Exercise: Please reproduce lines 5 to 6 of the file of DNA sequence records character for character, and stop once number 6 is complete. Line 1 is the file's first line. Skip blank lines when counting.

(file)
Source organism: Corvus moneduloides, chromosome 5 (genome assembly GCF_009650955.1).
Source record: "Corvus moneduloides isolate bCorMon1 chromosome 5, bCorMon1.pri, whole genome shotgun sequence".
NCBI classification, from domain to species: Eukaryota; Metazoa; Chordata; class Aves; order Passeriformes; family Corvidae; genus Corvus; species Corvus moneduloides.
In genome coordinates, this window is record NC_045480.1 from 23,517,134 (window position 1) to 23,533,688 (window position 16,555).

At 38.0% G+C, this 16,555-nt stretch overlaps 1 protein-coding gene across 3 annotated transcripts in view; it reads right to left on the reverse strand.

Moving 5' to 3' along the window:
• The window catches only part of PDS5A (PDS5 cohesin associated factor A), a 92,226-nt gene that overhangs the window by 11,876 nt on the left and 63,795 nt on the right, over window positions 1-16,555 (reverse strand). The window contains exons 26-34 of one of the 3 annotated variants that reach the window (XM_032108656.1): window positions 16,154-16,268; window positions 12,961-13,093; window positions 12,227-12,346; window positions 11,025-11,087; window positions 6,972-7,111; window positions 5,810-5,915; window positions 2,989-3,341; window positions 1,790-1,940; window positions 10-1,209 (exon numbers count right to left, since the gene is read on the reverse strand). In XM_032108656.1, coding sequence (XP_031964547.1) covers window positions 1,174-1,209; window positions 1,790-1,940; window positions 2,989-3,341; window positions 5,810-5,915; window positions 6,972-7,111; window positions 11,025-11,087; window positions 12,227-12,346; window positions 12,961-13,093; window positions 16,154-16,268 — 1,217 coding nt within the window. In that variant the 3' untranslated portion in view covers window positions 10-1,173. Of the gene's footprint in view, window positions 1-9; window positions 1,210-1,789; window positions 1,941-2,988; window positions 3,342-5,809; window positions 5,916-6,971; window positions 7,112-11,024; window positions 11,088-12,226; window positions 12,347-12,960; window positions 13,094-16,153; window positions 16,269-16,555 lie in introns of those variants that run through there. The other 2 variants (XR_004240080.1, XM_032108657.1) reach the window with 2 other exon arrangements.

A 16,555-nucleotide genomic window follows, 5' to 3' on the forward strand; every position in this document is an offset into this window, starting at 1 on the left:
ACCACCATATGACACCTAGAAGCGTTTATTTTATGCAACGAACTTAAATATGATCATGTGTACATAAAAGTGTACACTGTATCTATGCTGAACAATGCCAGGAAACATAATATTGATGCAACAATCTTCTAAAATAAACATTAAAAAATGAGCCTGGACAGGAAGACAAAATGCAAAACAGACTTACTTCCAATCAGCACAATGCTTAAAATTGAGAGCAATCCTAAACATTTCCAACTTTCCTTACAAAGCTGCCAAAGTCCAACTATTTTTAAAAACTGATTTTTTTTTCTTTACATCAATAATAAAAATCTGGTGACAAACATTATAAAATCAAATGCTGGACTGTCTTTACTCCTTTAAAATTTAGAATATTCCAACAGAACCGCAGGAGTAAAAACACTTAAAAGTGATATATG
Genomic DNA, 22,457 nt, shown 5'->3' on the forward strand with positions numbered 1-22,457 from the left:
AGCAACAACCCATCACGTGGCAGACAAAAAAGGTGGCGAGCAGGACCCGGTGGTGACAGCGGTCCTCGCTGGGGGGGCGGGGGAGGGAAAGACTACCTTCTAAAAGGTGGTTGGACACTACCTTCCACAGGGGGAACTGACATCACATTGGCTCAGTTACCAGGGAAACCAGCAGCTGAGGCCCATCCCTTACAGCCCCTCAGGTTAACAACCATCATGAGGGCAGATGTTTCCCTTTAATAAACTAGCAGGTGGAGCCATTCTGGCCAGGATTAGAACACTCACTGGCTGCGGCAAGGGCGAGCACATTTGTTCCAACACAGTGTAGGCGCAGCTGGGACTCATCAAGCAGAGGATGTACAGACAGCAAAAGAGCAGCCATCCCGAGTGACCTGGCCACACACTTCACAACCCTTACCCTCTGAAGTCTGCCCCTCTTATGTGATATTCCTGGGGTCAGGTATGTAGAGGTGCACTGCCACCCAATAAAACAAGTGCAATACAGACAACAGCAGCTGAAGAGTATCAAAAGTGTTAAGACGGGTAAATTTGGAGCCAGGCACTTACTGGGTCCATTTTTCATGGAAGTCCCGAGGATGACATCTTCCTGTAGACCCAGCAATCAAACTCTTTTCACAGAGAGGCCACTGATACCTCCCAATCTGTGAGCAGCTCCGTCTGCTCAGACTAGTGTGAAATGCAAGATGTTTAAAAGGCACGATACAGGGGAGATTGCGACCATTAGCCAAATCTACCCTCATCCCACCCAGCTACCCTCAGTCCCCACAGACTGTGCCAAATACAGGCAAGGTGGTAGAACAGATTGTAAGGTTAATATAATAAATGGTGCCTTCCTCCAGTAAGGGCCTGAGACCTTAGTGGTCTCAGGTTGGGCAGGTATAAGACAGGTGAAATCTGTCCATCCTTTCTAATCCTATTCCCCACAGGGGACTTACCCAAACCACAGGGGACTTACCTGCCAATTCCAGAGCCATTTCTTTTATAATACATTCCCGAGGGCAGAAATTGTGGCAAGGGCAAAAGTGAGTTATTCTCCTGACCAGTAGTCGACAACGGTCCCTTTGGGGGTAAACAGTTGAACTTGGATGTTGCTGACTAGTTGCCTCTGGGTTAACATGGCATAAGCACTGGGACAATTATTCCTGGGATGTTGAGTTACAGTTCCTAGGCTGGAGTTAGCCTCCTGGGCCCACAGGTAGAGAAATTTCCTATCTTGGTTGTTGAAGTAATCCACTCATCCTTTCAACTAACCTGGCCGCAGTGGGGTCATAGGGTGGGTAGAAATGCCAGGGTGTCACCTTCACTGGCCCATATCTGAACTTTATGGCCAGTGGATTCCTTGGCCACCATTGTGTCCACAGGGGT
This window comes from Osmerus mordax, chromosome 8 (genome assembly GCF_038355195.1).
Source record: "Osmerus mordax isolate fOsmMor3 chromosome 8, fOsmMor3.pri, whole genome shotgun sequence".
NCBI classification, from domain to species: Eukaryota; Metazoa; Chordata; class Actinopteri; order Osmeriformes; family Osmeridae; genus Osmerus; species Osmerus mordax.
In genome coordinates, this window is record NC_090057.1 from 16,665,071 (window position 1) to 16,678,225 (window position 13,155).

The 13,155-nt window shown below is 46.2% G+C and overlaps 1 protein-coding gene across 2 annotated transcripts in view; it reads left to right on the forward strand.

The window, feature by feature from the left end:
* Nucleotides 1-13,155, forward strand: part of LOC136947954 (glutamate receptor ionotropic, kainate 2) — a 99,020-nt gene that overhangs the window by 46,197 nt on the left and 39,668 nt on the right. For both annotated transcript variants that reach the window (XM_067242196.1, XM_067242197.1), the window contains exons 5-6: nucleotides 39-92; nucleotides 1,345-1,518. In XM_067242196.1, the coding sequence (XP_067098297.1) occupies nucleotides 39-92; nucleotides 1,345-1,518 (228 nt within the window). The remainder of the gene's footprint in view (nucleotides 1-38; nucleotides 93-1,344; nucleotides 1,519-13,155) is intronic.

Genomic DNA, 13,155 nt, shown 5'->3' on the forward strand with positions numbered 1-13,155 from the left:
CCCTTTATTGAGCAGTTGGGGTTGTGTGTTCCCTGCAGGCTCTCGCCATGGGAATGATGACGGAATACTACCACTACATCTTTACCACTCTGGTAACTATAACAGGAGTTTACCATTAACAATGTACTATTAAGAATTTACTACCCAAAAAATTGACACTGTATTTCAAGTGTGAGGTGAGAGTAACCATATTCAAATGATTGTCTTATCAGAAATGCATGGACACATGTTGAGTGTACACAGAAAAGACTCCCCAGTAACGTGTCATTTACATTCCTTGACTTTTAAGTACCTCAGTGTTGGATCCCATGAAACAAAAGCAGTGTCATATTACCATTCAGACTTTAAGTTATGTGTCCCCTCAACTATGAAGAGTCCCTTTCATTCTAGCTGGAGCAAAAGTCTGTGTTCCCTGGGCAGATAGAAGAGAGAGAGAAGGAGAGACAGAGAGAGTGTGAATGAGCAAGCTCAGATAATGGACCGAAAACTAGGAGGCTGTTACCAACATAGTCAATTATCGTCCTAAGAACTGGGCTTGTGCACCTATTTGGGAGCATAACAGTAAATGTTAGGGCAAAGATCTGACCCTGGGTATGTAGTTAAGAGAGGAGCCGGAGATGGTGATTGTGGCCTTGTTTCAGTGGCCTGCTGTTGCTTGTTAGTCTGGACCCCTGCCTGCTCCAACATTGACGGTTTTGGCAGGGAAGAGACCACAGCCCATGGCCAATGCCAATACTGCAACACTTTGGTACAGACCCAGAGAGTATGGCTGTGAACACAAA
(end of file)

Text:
At 38.0% G+C, this 16,555-nt stretch overlaps 1 protein-coding gene across 3 annotated transcripts in view; it reads right to left on the reverse strand.

Moving 5' to 3' along the window: